Published on in Vol 2 (2023)

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Machine Learning–Based Asthma Attack Prediction Models From Routinely Collected Electronic Health Records: Systematic Scoping Review

Machine Learning–Based Asthma Attack Prediction Models From Routinely Collected Electronic Health Records: Systematic Scoping Review

Machine Learning–Based Asthma Attack Prediction Models From Routinely Collected Electronic Health Records: Systematic Scoping Review


1Asthma UK Center for Applied Research, Usher Institute, University of Edinburgh, Edinburgh, United Kingdom

2Bioinformatics and Data Science Research Center, Bina Nusantara University, Jakarta, Indonesia

3Norwich Medical School, University of East Anglia, Norwich, United Kingdom

4Norfolk and Norwich University Hospital NHS Foundation Trust, Norwich, United Kingdom

Corresponding Author:

Arif Budiarto, MSc

Asthma UK Center for Applied Research

Usher Institute

University of Edinburgh

NINE, 9 Little France Road

Edinburgh BioQuarter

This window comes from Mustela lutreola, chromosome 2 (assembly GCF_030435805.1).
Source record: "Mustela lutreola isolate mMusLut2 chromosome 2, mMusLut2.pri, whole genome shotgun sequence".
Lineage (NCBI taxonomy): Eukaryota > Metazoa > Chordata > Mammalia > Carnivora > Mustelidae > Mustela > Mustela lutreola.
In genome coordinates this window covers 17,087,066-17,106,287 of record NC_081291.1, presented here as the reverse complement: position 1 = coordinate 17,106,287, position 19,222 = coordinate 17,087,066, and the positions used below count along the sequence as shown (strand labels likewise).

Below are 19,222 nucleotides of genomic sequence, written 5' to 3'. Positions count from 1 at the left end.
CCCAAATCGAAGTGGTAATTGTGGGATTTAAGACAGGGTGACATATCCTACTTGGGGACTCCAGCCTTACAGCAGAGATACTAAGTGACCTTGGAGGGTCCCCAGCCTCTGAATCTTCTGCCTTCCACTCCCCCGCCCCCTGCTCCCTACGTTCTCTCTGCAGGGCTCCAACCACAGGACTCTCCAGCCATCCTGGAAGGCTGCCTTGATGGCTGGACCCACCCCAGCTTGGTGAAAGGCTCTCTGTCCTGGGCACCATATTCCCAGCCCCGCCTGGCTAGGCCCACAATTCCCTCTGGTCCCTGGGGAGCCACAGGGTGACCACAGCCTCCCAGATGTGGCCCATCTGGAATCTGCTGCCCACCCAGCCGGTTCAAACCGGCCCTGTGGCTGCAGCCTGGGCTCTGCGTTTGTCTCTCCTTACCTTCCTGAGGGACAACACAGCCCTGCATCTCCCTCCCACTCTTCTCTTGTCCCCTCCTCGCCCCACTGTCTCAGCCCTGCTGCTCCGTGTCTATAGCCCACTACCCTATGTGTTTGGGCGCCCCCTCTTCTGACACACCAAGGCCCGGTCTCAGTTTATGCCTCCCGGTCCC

Edinburgh, EH16 4UX

United Kingdom

Phone: 44 7447900766


Background: An early warning tool to predict attacks could enhance asthma management and reduce the likelihood of serious consequences. Electronic health records (EHRs) providing access to historical data about patients with asthma coupled with machine learning (ML) provide an opportunity to develop such a tool. Several studies have developed ML-based tools to predict asthma attacks.

Objective: This study aims to critically evaluate ML-based models derived using EHRs for the prediction of asthma attacks.

Methods: We systematically searched PubMed and Scopus (the search period was between January 1, 2012, and January 31, 2023) for papers meeting the following inclusion criteria: (1) used EHR data as the main data source, (2) used asthma attack as the outcome, and (3) compared ML-based prediction models’ performance. We excluded non-English papers and nonresearch papers, such as commentary and systematic review papers. In addition, we also excluded papers that did not provide any details about the respective ML approach and its result, including protocol papers. The selected studies were then summarized across multiple dimensions including data preprocessing methods, ML algorithms, model validation, model explainability, and model implementation.